I’ve always felt like I’m the odd one out . . . like everyone else is on the inside and I’m standing there, tapping on the window pleading in a whiney-sounding voice, “Hey, guys . . . I’m out here . . . can I come in, too, pleeeaaase?”
When I was a child I had a terrifying recurring dream, especially when I was fevered. In it I was standing on a dark stage, and I was completely alone. I was aware of the fact that I was alone and had no place to hide. The isolation was horrifying. Five decades later, that dream still impacts me.
Then, when I was a teen, Petula Clark recorded a song entitled, “The In Crowd.” In the song she boasted, “ I’m in with the in crowd. I go where the in crowd goes; I know what the in crowd knows.” Well, needless to say, most of us never really hung out with the “in crowd.” Most of us relate more to tapping on the window, hoping to be let in. But, even if you’re one of those popular people who always found yourself “in,” you know that sense of belonging doesn’t last for very long because there is always another group that’s more in than yours. We weren’t meant to find our identity in the “in crowd” or the cool, loser “out crowd,” or in the “isolated, I-don’t-give-a-rip” crowd. We are meant to find our identity in Christ.
Adam and Eve never experienced this awareness of alienation before the Fall. In fact, wasn’t their sin and subsequent exile from Eden the genesis of our sense that we “just don’t belong”? Ashamed, banished from their true home, we’ve all been wandering ever since . . . seeking and never really finding that one place where we know we’re loved, welcomed, accepted for who we are: Home. None of us really fit in here because we’re not meant to find our primary identity in family or friends. We’re meant to find our identity in Christ.
Why is there such alienation? Why do we feel so alone? Our problem is that we are sinners. Our sin separates us from each other. Others sin against us and we turn from them in disappointment or disgust. We sin against others and they turn away from us, too. We see their sin and feel self-righteous and wary of relationship with them–as if their sin might contaminate us. We see our sin and feel guilty and self-condemned so we hide, hoping that the “good face” we put on will be enough to fool them and open the door to relationship, to home. And, worst of all, at the bottom of all this separation, we feel alienated from God. “How can God love and welcome me?” is the question that’s at the heart of, “How can you love me? How can I love you?” These questions plague us, so we continue to hide, tap on the window, hope that we’ll be let in and all the while fearing that we will be. We think that we’re different from everyone else when, in fact, we’re all the same. That’s the secret that our enemy keeps trying to hide from us all. We all feel alienated. No one is ever assured that they’re really in the “in crowd,” no matter what Petula Clark says.
The Bible tells us that Jesus Christ, the High Priest who became one of us, was tempted in every way, just as we are, yet without sin (Heb. 4:15). He became part of the “loser” crowd. What this means is that he was tempted to experience sinful self-consciousness, self-protection, self-pity, isolation, comparison and judging. He was tempted to disassociate Himself from the sinners around Him; He was tempted to idolize the love and support of friends; He was tempted to worship the opinions of others rather than the opinion of His Father. He was tempted to love popularity with people more than He loved people. He was tempted to find His identity apart from His Father.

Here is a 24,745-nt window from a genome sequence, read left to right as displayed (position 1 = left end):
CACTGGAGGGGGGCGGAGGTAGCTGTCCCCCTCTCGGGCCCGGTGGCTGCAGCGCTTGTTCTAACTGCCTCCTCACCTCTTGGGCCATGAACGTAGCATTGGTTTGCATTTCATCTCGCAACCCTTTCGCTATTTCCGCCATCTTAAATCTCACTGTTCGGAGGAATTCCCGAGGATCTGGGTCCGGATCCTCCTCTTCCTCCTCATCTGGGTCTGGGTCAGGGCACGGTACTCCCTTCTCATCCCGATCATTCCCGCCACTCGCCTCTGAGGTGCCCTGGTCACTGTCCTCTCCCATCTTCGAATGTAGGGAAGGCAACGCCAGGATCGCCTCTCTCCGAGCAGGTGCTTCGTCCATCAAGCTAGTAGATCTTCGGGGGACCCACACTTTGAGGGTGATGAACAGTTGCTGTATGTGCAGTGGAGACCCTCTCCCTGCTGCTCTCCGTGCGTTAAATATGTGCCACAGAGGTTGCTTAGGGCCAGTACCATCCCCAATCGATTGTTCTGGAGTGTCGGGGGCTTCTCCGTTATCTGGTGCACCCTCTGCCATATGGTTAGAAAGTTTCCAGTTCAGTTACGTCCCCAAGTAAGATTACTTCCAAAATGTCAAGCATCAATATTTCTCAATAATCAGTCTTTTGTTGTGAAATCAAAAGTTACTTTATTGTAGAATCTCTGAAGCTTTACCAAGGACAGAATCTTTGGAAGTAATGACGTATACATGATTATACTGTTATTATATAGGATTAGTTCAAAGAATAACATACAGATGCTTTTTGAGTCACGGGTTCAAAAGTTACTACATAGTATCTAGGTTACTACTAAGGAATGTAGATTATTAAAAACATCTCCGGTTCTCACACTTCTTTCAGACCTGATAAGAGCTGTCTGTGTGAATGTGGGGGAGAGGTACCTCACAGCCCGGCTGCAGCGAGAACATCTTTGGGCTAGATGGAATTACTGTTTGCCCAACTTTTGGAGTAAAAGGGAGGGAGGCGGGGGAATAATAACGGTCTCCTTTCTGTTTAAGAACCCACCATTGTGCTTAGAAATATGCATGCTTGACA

The gospel tells us that because of the incarnation, we are not alone in our temptations. But his identification with us is not the only good news he brings. He has gone before us, yet without sin, so His perfect record is ours: He took up the towel, He laid down His life, He prayed in anguish alone, He was crucified outside the city, He was forsaken by His Father. Remember that in all this, He never sinned. Justification means (in part) that His perfect record is now ours. His servant-love, His self-sacrifice, His faith in the midst of abandonment is now how our record reads before the Father who isn’t fooled by our outward appearances. Amazing grace! When the Father sees us He sees loving, generous, servants who find their identity in Him. We’ve been let in because he was alone (amazing!) and sinless (more amazing!) and that’s our record (shockingly amazing!).
The blessing of justification is that it not only makes us welcome before the Father, it also frees us to love and welcome others. Because everything that we’re vainly trying to hide has already been publically declared about us (we’re so sinful we deserve to die!), we don’t need to fear relationship. We don’t need to hide. Because we’ve been forgiven and declared righteous: welcomed and loved by God, we don’t need to fear rejection either. He was righteous and rejected for us. We can forgive, love and serve because we’ve been forgiven, loved and served. Isn’t that the message of 1 John?
When you step off into eternity and wonder if you’ll be tapping on the window of heaven, hoping to be let in, or if you’ll be on that blacked out stage, standing completely isolated on your own, your Husband, Jesus Christ will come to you, take your arm and say, “She’s (he’s) with me.” Then, when our faith becomes sight we’ll know that we’re part of the only “in crowd” that will ever matter . . . and all because of what He’s done for us.